I sat on a park bench today, admiring the flowering trees, just now beginning to bloom. I had been walking for a while, not thinking about anything in particular. Just noticing the colors. Yellow, white, pink, red, and of course, green.
As I sat on the park bench, a young couple walked by. A man and a woman. They were both talking, seemingly at once, and I didn’t hear the subject of their conversation. I only heard one remark. The man said to the woman, “You’re always focusing on the negative.”
The woman protested, but I didn’t hear exactly what she said. They were both wearing masks, so maybe I would have had an easier time eavesdropping if this were a spring day pre-pandemic.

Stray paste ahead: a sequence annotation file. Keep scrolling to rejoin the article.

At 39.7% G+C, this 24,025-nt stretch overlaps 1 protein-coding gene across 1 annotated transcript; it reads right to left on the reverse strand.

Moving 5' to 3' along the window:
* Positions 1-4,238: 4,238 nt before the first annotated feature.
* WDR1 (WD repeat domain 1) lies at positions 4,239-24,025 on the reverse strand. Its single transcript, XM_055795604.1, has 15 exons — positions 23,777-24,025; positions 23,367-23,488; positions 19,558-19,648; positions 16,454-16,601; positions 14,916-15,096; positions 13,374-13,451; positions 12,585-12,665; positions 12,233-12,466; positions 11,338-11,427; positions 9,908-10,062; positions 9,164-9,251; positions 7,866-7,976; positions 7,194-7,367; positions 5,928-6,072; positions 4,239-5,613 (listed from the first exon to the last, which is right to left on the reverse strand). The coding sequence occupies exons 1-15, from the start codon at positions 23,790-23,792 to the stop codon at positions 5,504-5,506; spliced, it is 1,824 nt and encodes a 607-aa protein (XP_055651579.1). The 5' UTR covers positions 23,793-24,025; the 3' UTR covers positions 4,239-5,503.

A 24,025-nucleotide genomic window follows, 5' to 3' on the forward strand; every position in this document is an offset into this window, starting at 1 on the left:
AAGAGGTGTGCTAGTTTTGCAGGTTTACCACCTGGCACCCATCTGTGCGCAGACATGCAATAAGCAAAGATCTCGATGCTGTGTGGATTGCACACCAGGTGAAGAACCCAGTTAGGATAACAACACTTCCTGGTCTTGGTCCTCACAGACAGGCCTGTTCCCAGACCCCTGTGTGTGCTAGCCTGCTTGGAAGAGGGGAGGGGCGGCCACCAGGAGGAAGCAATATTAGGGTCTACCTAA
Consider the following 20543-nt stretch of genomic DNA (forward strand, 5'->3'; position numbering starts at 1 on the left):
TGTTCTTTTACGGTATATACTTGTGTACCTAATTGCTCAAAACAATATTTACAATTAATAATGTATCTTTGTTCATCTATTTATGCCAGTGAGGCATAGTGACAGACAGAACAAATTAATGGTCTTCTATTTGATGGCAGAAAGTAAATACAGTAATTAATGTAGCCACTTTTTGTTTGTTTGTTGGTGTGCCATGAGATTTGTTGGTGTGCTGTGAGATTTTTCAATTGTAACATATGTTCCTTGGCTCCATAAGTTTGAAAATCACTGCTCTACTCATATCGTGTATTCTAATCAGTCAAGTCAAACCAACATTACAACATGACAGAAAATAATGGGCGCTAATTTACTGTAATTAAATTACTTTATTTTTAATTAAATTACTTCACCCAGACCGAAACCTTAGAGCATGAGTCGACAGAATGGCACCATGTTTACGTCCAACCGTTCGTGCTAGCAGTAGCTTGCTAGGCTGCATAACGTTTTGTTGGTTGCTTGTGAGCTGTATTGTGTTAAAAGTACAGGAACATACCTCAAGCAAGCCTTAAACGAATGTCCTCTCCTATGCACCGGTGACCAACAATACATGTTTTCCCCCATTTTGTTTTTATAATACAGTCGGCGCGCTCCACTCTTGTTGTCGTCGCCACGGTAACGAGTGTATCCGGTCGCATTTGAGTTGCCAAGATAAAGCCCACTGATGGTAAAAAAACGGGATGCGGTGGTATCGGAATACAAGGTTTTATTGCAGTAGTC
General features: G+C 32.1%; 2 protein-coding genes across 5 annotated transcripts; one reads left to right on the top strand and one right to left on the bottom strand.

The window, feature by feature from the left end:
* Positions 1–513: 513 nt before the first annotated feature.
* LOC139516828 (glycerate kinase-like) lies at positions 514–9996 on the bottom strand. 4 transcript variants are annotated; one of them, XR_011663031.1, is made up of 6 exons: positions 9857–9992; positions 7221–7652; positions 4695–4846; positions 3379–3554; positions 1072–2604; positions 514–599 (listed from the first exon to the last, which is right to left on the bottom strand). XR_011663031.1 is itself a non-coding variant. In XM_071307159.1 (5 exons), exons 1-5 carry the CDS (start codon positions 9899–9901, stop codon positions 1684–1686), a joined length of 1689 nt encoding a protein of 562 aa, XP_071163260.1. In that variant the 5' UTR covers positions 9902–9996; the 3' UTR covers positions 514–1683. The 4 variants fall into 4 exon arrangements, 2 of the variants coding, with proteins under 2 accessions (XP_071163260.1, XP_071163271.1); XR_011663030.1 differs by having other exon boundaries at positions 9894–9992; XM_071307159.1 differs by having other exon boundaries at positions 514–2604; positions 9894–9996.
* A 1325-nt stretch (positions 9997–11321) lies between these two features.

The man’s comment made me think of my parents. My father would often ask my mother, “Why are you so negative?”
But the question was always rhetorical. He didn’t expect her to explain or excuse her perceived “negativity.”
I often worry about being too negative. Perhaps it stems from my father always hounding my mother about it. But I think it also stems from social pressure.
Women are often expected to be pleasant, to not complain. But the thing is, women are very observant, and really, all humans notice and fixate on the negative. It’s how we decide which problems need addressing.
In my parents’ case, I think my father didn’t want to field my mother’s questions. His question was a retort to her inquiries. She would maybe ask, “Are you sure that’s a good idea? What if this-and-this-and-this happens?”
To which my father would reply, “Why are you so negative?”
The other day, I said to my partner, after I had been complaining about something, “Sorry. I guess I’m being negative. I shouldn’t complain.”
And my partner asked, “What’s wrong with complaining?”
I guess, if he can handle hearing my complaints, maybe it’s not a negative thing.